You know the feeling. There’s a nip in the air; it’s harder to leave your warm bed in the mornings; you pull out the woollies and everything feels lovely… and then it begins.
A sneeze, a cough, a sniffle, blocked nose, congested chest and a ghastly feeling that you’ll be sick all winter. The best way to fight winter illnesses is to address them from the root. Congestion, coughs and colds are the result of accumulated toxins in the body and lowered immunity. Other agents can be a trigger as well.
Why it happens
Overindulgence of heavy fried foods (pooris, parathas, matthis, bhajiyas, etc).
An overdose of junk food and foods containing a lot of trans fats.
Overconsumption of cheese and ice cream.
Lack of exercise and a sedentary lifestyle of watching TV.
Inadequate protection from extreme cold, when vulnerable areas like feet, hands, ears and throat are left unprotected.
Bed wetting among younger children keeps them wet longer, thus more vulnerable to cold.
How to treat it
Turmeric is an excellent herb for fighting inflammation and infections as it is a natural antibiotic and immunity booster. For children, make a clear vegetable soup with crushed turmeric added to the boiling broth. Make it part of their winter meal everyday.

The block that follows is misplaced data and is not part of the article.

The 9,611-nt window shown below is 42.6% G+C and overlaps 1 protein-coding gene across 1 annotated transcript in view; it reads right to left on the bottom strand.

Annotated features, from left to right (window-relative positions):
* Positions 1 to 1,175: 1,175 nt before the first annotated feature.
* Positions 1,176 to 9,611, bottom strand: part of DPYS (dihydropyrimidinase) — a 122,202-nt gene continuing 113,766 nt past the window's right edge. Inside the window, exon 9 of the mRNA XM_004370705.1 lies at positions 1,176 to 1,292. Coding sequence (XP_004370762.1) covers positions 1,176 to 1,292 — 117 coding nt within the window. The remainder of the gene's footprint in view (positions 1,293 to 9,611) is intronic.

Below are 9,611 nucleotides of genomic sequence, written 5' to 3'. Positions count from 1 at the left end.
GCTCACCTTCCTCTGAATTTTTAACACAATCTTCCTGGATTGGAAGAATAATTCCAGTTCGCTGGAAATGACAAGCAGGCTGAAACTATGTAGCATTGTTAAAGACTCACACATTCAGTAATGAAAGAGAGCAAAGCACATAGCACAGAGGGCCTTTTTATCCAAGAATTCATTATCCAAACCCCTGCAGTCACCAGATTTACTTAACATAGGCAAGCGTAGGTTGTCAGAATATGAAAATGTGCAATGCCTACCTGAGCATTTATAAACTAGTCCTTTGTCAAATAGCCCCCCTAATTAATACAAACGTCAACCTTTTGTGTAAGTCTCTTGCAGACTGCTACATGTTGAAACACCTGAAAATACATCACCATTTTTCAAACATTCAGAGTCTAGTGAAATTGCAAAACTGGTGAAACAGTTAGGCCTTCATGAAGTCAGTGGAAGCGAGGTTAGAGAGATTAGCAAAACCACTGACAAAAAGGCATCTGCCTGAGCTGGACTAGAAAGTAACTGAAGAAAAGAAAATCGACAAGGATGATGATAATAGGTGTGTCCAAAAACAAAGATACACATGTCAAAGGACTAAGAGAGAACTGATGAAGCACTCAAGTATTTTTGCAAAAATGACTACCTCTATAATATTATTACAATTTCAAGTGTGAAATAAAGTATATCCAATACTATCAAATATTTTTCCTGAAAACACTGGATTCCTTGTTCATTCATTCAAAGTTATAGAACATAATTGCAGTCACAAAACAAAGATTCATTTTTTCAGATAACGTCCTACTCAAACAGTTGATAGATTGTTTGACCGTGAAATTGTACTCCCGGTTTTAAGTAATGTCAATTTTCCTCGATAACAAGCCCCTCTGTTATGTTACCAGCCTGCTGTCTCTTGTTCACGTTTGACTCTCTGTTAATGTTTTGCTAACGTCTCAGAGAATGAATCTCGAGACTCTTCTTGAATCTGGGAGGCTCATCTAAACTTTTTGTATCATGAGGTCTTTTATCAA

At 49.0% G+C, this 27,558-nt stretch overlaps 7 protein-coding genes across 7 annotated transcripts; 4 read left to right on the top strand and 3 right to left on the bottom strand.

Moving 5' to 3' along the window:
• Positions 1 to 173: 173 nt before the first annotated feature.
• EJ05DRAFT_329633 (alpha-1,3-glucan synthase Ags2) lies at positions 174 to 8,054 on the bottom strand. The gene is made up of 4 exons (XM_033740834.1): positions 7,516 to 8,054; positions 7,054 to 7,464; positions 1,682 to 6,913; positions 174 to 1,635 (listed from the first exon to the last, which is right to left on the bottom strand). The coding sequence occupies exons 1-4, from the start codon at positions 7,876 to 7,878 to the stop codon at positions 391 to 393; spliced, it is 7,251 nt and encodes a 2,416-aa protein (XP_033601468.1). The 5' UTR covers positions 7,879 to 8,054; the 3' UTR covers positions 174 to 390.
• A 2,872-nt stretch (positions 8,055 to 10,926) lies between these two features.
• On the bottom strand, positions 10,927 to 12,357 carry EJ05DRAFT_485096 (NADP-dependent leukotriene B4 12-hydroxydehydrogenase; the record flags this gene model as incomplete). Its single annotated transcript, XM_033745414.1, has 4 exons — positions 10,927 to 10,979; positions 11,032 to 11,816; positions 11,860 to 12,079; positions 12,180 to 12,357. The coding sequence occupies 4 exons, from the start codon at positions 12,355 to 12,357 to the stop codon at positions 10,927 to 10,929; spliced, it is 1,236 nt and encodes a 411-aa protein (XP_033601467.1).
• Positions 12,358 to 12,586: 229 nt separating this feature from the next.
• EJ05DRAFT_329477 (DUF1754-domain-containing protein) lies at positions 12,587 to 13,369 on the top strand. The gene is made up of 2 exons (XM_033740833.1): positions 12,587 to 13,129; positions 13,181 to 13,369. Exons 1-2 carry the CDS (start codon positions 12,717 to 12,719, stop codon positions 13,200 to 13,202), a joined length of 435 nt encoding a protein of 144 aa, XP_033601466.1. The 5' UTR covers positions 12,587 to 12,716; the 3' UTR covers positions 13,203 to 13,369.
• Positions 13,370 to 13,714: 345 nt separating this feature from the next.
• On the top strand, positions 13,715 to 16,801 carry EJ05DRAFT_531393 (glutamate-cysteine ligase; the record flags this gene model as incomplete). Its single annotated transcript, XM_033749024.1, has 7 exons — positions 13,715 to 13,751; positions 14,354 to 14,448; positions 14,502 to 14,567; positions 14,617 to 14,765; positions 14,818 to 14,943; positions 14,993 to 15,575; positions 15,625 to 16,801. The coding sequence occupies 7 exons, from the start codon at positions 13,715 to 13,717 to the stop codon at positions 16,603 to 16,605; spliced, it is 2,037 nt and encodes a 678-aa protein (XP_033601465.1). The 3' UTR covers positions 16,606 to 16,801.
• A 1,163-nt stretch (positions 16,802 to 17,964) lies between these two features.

Ginger is great for dry cough. Add a few drops of crushed ginger juice to half a teaspoon of honey and consume up to four times a day. Make sure that children don’t consume more than one full teaspoon of the concoction over the full day.
Ajwain is a friend of the stomach. Roast the herb and add it to rotis for lunch or dinner. Alternatively, crush a pinch, add it to some onion juice and boil with a bit of jaggery. Have it twice a day.
Guduchi helps boost immunity. Mix a pinch with honey or jaggery and have it once a day.
Amla, with its copious quantities of vitamin C, helps fight colds. It’s especially good for kids, so make sure they get the right amount of chyawanprash for their age.
Keep saline nasal drops near your bed. It helps clear a blocked nose at night.
Eucalyptus oil helps clear the nasal passage too. If the area you live in has particularly dry air, consider a steamer in the bedroom, with a few drops added to the water. Switch it on for half an hour before bedtime.
From HT Brunch, November 17
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